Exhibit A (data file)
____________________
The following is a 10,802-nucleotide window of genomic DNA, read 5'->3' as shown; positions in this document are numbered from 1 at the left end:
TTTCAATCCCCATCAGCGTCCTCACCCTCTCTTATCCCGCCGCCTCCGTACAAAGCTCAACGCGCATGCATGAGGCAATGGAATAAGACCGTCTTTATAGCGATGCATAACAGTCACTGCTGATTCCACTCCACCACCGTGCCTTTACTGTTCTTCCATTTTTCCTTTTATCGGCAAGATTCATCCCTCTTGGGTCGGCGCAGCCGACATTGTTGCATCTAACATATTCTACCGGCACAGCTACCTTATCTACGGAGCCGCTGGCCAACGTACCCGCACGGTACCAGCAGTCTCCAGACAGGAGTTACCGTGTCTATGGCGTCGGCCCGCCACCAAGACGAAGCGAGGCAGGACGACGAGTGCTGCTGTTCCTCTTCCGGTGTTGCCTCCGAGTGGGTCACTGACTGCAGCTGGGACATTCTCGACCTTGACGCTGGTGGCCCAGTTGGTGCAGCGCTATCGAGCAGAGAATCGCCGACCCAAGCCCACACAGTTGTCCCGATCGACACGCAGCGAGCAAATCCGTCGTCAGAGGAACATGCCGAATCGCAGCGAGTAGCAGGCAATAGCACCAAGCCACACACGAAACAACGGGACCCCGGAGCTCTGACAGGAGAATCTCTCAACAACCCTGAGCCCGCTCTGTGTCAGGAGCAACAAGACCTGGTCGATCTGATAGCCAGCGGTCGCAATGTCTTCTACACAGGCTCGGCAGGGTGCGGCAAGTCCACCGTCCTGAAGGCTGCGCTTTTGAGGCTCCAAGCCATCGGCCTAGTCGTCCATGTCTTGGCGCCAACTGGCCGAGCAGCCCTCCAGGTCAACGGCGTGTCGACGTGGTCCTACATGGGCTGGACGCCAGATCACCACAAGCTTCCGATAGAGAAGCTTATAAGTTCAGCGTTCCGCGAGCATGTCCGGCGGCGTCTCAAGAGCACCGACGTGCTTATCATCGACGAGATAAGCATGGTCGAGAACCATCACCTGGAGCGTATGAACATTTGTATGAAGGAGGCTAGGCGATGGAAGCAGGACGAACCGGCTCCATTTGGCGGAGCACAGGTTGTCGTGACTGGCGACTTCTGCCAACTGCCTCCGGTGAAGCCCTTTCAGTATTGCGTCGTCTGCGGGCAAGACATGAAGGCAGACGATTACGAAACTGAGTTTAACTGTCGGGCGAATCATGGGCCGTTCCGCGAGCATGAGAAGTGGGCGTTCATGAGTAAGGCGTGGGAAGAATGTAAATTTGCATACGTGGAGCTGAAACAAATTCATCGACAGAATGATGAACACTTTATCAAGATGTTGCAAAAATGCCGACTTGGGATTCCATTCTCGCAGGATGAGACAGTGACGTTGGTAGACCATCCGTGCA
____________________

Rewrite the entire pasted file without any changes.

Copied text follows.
The following is a 10,802-nucleotide window of genomic DNA, read 5'->3' as shown; positions in this document are numbered from 1 at the left end:
TTTCAATCCCCATCAGCGTCCTCACCCTCTCTTATCCCGCCGCCTCCGTACAAAGCTCAACGCGCATGCATGAGGCAATGGAATAAGACCGTCTTTATAGCGATGCATAACAGTCACTGCTGATTCCACTCCACCACCGTGCCTTTACTGTTCTTCCATTTTTCCTTTTATCGGCAAGATTCATCCCTCTTGGGTCGGCGCAGCCGACATTGTTGCATCTAACATATTCTACCGGCACAGCTACCTTATCTACGGAGCCGCTGGCCAACGTACCCGCACGGTACCAGCAGTCTCCAGACAGGAGTTACCGTGTCTATGGCGTCGGCCCGCCACCAAGACGAAGCGAGGCAGGACGACGAGTGCTGCTGTTCCTCTTCCGGTGTTGCCTCCGAGTGGGTCACTGACTGCAGCTGGGACATTCTCGACCTTGACGCTGGTGGCCCAGTTGGTGCAGCGCTATCGAGCAGAGAATCGCCGACCCAAGCCCACACAGTTGTCCCGATCGACACGCAGCGAGCAAATCCGTCGTCAGAGGAACATGCCGAATCGCAGCGAGTAGCAGGCAATAGCACCAAGCCACACACGAAACAACGGGACCCCGGAGCTCTGACAGGAGAATCTCTCAACAACCCTGAGCCCGCTCTGTGTCAGGAGCAACAAGACCTGGTCGATCTGATAGCCAGCGGTCGCAATGTCTTCTACACAGGCTCGGCAGGGTGCGGCAAGTCCACCGTCCTGAAGGCTGCGCTTTTGAGGCTCCAAGCCATCGGCCTAGTCGTCCATGTCTTGGCGCCAACTGGCCGAGCAGCCCTCCAGGTCAACGGCGTGTCGACGTGGTCCTACATGGGCTGGACGCCAGATCACCACAAGCTTCCGATAGAGAAGCTTATAAGTTCAGCGTTCCGCGAGCATGTCCGGCGGCGTCTCAAGAGCACCGACGTGCTTATCATCGACGAGATAAGCATGGTCGAGAACCATCACCTGGAGCGTATGAACATTTGTATGAAGGAGGCTAGGCGATGGAAGCAGGACGAACCGGCTCCATTTGGCGGAGCACAGGTTGTCGTGACTGGCGACTTCTGCCAACTGCCTCCGGTGAAGCCCTTTCAGTATTGCGTCGTCTGCGGGCAAGACATGAAGGCAGACGATTACGAAACTGAGTTTAACTGTCGGGCGAATCATGGGCCGTTCCGCGAGCATGAGAAGTGGGCGTTCATGAGTAAGGCGTGGGAAGAATGTAAATTTGCATACGTGGAGCTGAAACAAATTCATCGACAGAATGATGAACACTTTATCAAGATGTTGCAAAAATGCCGACTTGGGATTCCATTCTCGCAGGATGAGACAGTGACGTTGGTAGACCATCCGTGCA